Maluski says the ideal candidate for this program is someone with at least some agricultural experience. But qualified applicants either haven’t owned any land at all or haven’t owned “substantial” farmland, which is defined as greater than 30 percent of median farm size in a particular county.
A survey earlier this year by the American Farm Bureau Federation
identified the ability to secure adequate land to grow crops and raise livestock as the top challenge facing young farmers and ranchers.
“We’ve heard from folks in agriculture whose kids are just starting to take over the farm and from young or beginning farmers themselves who are interested in acquiring land, but find it a challenge,” says ODA’s Stephanie Page, special assistant to the director. “Although the average age of farmer in Oregon is increasing, there are secondary operators waiting in the wings for an opportunity to have their own operation, whether they are children of farmers or employees of the farm. They are trying to find the resources that will allow them to make some of those large purchases that folks in agriculture have to make in order to have a farm operation.”
The average age of operator is now 59.6 years, up from 57.5 years in 2007 and 54.9 years in 2002. Oregon’s average age is higher than the national average. Resources like the Beginning and Expanding Farmer Loan Program may help stem the tide of an aging farm population in Oregon.
The Aggie Bond Program provides another tool for a state that seems to have a lot of interest and activity surrounding new and beginning farmers. Oregon State University’s Small Farms Program
offers a number of programs specifically targeting new and beginning farmers. ODA has awarded specialty crop block grants to several organizations whose goal is to help farmers get started. As an example, Rogue Farm Corps received a $90,000 grant to expand its hands-on training, educational programming, and business development support to the next generation of farmers as it aims to transition aspiring students into successful business owners.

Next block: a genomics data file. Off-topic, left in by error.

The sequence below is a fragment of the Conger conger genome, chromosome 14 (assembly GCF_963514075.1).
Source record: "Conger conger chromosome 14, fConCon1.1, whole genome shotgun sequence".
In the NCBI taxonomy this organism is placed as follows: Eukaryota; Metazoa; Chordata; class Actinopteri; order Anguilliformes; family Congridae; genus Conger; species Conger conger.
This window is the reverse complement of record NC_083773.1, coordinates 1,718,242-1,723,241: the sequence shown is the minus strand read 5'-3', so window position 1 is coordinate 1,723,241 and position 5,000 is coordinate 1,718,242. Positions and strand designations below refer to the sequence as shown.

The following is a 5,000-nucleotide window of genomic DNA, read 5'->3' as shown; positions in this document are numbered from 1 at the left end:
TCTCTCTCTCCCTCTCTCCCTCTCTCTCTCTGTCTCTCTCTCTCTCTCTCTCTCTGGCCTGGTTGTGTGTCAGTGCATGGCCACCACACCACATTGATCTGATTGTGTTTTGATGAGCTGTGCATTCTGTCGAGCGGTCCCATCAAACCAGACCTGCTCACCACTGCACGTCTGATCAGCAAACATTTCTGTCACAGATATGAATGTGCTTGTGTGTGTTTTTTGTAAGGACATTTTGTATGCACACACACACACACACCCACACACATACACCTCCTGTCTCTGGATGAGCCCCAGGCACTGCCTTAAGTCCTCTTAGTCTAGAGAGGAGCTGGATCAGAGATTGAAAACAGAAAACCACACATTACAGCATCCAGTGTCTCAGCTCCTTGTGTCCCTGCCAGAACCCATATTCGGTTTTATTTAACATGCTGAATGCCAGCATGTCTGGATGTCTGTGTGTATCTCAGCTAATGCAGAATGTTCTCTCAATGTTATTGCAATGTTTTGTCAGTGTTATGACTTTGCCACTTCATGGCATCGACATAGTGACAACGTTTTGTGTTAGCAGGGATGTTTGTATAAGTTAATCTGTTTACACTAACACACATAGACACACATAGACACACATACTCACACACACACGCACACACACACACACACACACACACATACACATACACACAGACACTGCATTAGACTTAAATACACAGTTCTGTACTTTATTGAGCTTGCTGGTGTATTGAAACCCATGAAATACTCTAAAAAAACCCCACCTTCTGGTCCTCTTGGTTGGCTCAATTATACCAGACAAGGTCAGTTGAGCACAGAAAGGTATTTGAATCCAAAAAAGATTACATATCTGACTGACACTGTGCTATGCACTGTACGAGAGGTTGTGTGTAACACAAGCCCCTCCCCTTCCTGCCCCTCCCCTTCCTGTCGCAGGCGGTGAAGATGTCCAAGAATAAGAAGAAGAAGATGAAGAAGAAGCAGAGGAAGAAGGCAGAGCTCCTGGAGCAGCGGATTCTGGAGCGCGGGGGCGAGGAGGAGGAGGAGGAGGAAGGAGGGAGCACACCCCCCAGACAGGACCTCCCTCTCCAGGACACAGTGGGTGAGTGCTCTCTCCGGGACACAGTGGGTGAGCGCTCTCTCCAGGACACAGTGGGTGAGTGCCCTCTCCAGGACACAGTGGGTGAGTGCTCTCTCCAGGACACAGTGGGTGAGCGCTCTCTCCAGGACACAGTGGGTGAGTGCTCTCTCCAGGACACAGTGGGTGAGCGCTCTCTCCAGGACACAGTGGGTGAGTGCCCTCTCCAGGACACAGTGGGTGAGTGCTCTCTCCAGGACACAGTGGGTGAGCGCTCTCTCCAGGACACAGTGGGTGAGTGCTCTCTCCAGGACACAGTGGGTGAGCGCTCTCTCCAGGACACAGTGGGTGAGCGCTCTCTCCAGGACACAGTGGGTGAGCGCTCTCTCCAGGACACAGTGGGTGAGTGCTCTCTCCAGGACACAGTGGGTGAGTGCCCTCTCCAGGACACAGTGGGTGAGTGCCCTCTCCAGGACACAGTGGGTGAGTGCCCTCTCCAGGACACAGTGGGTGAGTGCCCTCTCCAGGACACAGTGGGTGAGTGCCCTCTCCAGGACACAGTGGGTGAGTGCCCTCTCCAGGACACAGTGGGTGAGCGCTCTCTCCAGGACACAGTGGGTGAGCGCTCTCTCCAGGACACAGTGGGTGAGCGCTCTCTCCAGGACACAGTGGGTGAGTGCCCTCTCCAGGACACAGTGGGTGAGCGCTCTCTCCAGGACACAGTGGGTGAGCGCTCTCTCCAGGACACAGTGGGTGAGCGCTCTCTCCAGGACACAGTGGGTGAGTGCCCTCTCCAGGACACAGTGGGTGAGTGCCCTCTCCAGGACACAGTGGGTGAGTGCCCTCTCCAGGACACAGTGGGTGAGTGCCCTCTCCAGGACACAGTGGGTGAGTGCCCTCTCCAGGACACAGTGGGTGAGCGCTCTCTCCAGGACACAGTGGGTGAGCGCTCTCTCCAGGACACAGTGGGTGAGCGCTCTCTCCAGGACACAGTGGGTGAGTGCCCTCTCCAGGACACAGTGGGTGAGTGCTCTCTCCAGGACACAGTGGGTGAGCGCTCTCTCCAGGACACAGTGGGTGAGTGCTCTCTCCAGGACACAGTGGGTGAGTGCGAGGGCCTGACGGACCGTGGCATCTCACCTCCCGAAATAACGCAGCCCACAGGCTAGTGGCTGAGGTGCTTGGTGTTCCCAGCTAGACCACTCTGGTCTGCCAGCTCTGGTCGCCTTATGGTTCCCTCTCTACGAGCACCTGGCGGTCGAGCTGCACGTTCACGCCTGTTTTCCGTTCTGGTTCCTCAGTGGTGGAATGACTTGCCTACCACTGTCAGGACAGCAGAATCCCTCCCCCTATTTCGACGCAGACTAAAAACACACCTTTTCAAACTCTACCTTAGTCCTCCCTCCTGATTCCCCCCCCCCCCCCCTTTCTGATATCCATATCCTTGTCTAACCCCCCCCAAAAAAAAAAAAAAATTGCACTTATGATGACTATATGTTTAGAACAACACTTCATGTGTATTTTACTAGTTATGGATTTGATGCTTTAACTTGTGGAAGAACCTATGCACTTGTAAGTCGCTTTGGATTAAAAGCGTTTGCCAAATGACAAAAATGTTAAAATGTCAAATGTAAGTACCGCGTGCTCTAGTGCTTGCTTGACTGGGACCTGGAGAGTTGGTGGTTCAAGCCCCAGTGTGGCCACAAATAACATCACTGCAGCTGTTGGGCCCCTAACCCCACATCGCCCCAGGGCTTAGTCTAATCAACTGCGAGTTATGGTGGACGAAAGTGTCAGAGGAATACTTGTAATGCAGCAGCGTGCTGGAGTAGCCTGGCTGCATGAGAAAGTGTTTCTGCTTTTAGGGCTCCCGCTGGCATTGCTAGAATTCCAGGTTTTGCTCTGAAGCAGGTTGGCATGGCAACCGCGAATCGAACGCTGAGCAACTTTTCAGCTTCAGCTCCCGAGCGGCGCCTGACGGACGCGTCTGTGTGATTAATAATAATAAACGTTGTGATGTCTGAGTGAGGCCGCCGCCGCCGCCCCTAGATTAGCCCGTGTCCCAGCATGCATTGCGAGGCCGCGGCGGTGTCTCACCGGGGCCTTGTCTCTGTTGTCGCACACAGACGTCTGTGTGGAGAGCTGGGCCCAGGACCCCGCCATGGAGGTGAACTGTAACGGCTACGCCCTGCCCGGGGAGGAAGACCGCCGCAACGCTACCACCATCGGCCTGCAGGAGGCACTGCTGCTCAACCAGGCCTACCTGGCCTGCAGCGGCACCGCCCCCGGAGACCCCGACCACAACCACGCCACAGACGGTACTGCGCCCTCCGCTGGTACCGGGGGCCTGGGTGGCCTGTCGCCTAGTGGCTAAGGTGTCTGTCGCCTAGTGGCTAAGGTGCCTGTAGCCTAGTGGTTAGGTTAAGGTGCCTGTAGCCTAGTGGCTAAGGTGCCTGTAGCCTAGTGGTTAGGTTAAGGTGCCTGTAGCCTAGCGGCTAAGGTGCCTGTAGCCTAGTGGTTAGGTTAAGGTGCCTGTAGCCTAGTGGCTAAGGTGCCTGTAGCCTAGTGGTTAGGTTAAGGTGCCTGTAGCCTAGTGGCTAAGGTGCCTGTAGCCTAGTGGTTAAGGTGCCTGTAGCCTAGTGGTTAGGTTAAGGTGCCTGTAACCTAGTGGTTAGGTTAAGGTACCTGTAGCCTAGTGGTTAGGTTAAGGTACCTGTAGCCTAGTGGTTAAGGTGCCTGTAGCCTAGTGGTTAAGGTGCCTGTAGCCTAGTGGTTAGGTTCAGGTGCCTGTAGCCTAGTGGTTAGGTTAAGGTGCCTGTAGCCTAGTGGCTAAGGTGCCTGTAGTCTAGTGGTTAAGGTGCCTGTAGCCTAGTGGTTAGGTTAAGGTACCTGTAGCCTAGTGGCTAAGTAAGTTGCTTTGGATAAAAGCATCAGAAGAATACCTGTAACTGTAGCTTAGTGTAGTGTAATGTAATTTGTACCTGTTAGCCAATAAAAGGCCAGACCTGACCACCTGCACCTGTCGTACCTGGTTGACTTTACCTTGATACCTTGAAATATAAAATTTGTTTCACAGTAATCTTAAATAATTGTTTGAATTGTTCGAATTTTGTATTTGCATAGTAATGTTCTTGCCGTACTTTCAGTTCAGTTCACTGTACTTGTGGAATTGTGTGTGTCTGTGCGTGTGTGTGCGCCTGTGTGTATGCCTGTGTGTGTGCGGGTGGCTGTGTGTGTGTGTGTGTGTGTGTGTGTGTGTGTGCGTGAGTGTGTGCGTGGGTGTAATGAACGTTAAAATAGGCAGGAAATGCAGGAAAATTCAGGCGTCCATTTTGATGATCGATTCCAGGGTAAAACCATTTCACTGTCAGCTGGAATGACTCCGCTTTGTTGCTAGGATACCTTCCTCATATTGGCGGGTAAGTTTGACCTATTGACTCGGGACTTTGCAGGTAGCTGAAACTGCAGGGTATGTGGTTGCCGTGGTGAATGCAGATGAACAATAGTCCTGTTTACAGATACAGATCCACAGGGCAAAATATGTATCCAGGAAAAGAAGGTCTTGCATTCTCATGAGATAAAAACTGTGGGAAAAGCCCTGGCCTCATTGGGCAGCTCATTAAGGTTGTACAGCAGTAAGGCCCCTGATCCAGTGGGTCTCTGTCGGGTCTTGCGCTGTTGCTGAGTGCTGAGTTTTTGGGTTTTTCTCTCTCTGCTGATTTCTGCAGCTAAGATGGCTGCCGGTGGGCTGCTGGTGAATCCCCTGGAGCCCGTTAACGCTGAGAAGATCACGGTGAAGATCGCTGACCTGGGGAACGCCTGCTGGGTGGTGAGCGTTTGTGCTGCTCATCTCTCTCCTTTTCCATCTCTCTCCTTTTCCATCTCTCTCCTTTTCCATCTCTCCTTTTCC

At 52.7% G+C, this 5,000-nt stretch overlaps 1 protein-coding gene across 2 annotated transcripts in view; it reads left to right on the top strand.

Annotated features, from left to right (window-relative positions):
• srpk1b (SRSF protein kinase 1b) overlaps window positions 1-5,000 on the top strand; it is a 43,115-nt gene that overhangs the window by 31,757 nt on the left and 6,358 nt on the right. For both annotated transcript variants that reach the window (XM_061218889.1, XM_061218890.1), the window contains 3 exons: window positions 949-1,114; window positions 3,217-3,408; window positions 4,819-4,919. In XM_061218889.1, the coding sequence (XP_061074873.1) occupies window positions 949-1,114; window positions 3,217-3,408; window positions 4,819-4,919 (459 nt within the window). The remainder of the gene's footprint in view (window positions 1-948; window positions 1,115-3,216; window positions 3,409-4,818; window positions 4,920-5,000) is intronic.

“There are also new resources identified in the Farm Bill that will become available,” says Page. “We will be learning more about those resources in the months to come and hope they can complement all the other efforts taking place in Oregon, including the Aggie Bond Program.”
Page emphasizes that the Aggie Bond Program is not a slam dunk for new and beginning farmers. The common fundamentals of a loan program are in play and individuals will need to qualify.
“You need to have a good business plan, a good idea of what you want to do, and you have to do your homework,” says Page. “It still involves working with a lender and making sure you qualify for a loan in the first place. If all that has taken place, then you can look at this new program.”More information and online application
Media contact: Stephanie Page, ODA, (503) 931-5608.PDF versionAudio version